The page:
Is the end of email nigh?
Social media takes the stage
How many emails do you get a day? 50? 100? 200 maybe? How many of them contain valuable information? Half? A third? 10%? It’s likely that much of the daily information that you receive is either not relevant to your work, or is too long winded or badly communicated to give you the information you really need.
Enter social media. The beauty of social media platforms is that people can have numerous conversations at once and they can dip into conversations whenever they have something of value to say or hear something that will benefit them, and can stop engaging if the conversation is irrelevant to their work. Social media allows communication to be more open and collaborative, and perhaps it makes for a more engaging platform than the “tyranny of corporate email” BBC Business News.
Social media platforms are hotbeds for innovation. Employers realise that golden nuggets of knowledge can come from various parts of the organisation and be an array of insights that others may not have considered. Creativity comes from throughout the organisation, not just the top or from departmental expertise.
Using social media and other collaborative platforms enables ideas to be shared, discussed and enhanced. Although we could bring people together to talk in person, social media allows those ‘get-togethers’ to be larger and global and, therefore, more diverse in nature. The rise in such platforms is a reflection of the increasingly empowered employee.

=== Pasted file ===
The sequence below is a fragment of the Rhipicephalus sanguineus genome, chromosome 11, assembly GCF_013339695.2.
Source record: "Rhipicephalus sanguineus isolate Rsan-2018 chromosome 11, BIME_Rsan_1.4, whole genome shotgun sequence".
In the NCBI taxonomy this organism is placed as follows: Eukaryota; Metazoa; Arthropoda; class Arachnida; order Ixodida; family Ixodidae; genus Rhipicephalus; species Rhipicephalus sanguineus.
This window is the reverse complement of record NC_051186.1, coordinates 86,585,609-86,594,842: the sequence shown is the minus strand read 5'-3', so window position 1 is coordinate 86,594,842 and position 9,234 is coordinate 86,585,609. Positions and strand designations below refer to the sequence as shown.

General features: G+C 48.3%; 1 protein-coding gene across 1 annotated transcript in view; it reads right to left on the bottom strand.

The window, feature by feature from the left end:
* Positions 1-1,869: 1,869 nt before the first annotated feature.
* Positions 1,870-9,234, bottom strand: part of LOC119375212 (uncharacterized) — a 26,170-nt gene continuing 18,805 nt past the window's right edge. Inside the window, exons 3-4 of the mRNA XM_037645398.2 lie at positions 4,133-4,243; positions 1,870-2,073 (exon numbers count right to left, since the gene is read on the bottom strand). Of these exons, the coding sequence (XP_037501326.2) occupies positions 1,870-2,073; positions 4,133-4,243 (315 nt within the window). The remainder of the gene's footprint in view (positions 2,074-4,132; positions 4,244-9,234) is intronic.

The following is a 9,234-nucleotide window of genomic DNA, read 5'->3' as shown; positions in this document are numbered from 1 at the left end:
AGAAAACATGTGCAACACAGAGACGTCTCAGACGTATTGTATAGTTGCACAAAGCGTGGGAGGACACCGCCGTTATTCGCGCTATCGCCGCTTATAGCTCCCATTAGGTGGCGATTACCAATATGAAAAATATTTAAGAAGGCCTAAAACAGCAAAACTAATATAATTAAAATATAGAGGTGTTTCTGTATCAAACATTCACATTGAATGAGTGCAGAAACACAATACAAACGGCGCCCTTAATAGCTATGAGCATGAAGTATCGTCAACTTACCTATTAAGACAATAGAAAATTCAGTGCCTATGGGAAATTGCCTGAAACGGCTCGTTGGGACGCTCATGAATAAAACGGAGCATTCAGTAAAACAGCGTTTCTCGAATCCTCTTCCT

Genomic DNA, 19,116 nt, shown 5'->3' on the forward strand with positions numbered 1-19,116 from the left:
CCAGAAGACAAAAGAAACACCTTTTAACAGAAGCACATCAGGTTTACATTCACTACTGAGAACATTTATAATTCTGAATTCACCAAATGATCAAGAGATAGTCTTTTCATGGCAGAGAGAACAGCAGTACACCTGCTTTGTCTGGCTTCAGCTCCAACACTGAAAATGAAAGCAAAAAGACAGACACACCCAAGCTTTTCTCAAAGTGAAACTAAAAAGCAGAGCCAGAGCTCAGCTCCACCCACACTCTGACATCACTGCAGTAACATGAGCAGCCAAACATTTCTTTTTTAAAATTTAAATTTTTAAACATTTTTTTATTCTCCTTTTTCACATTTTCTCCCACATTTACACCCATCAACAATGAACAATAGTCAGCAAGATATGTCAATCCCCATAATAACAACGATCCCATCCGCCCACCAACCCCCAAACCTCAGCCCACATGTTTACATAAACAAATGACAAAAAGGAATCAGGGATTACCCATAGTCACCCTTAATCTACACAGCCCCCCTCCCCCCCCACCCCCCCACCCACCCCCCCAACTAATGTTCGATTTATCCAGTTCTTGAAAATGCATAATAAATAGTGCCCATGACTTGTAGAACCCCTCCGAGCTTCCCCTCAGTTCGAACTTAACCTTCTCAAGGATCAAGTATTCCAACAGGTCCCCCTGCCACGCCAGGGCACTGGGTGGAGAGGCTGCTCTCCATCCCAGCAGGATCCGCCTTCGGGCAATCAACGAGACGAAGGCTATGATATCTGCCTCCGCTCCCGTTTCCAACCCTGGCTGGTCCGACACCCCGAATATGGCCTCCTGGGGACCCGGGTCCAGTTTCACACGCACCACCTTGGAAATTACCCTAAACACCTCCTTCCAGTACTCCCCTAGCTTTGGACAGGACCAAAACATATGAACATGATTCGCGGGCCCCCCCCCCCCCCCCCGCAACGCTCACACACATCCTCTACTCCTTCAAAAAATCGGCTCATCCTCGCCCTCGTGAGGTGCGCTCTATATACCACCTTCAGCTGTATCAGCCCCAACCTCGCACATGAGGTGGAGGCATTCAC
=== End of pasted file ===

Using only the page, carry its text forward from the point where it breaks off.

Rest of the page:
“Communications [are] more natural and conversational.” BBC Business News
No need to train
Social media is widespread in Internet use, and it’s on the rise. The extensive use outside of the workplace means there is only a slight, if any, learning curve when bringing social media into organisations. The result is training costs are kept to a minimum.
Not reinventing the wheel
Sharing platforms help us to gain a system-wide view of what is going on across the organisation. They facilitate companies in creating communities of practice and, therefore, help to prevent siloed parts of the organisation from reinventing the wheel.
How many times have you scrawled a social media page looking for that Tweet that someone posted last week, or the article on Facebook that you wanted to read but couldn’t fit in at that moment?
The essence of social media is that it provides short bursts of information that are relevant while they are being discussed but then get lost in data history when they are not needed. For social media to be a key player in building organisations, do we need an intelligent storing / sorting mechanism for social conversations?
Is it too public?
Some information needs to be kept confidential and, therefore, if there is a need to share data with only one or two individuals it may be more appropriate to use a more secure platform. For this reason, social media will only take over some types of communications.
“Whether the message is private or intended to be disseminated widely, personal or professional, urgent or trivial, email works.” Hootsuite
By sharing lots of information across various parts of the organisation, it becomes difficult to know who has access to what. Also, because data can be accessed from mobile devices, it could be shared with unknown external networks. How secure is your company data?
We don’t think your office is about to dispel with email, but there is a change in how employees communicate with each other and that change has called for more collaborative, more efficient and more engaging tools. Social media looks like it’s here to stay, but currently, its presence is as a trusted partner to email, not a replacement.
What do you think? Will social media platforms replace email in the future? Is it the right way to go? What is your experience of social media at work? Share your views; we’d love to hear them!
Delivered to you monthly.
Sign up to our monthly newsletter for all the latest in workplace culture and engagement
Thank you! You have been added to our mailing list.